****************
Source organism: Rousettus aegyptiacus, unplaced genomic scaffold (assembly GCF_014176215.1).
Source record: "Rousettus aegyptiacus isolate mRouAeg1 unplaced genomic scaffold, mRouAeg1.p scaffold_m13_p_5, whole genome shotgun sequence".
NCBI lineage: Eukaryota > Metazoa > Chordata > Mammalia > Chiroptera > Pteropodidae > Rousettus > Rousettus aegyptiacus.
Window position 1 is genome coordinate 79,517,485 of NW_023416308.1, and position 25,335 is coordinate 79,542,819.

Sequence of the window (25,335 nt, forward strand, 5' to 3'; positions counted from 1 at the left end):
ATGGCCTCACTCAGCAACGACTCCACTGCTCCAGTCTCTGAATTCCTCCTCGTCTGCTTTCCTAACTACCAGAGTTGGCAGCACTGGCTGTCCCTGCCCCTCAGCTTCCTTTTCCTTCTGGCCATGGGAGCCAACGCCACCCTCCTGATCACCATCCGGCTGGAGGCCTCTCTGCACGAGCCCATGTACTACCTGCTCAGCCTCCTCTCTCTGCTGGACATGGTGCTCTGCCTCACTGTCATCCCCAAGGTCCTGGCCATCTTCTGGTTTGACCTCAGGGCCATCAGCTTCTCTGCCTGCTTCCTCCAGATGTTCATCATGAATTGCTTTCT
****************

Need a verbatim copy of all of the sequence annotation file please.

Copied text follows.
Source organism: Rousettus aegyptiacus, unplaced genomic scaffold (assembly GCF_014176215.1).
Source record: "Rousettus aegyptiacus isolate mRouAeg1 unplaced genomic scaffold, mRouAeg1.p scaffold_m13_p_5, whole genome shotgun sequence".
NCBI lineage: Eukaryota > Metazoa > Chordata > Mammalia > Chiroptera > Pteropodidae > Rousettus > Rousettus aegyptiacus.
Window position 1 is genome coordinate 79,517,485 of NW_023416308.1, and position 25,335 is coordinate 79,542,819.

Sequence of the window (25,335 nt, forward strand, 5' to 3'; positions counted from 1 at the left end):
ATGGCCTCACTCAGCAACGACTCCACTGCTCCAGTCTCTGAATTCCTCCTCGTCTGCTTTCCTAACTACCAGAGTTGGCAGCACTGGCTGTCCCTGCCCCTCAGCTTCCTTTTCCTTCTGGCCATGGGAGCCAACGCCACCCTCCTGATCACCATCCGGCTGGAGGCCTCTCTGCACGAGCCCATGTACTACCTGCTCAGCCTCCTCTCTCTGCTGGACATGGTGCTCTGCCTCACTGTCATCCCCAAGGTCCTGGCCATCTTCTGGTTTGACCTCAGGGCCATCAGCTTCTCTGCCTGCTTCCTCCAGATGTTCATCATGAATTGCTTTCT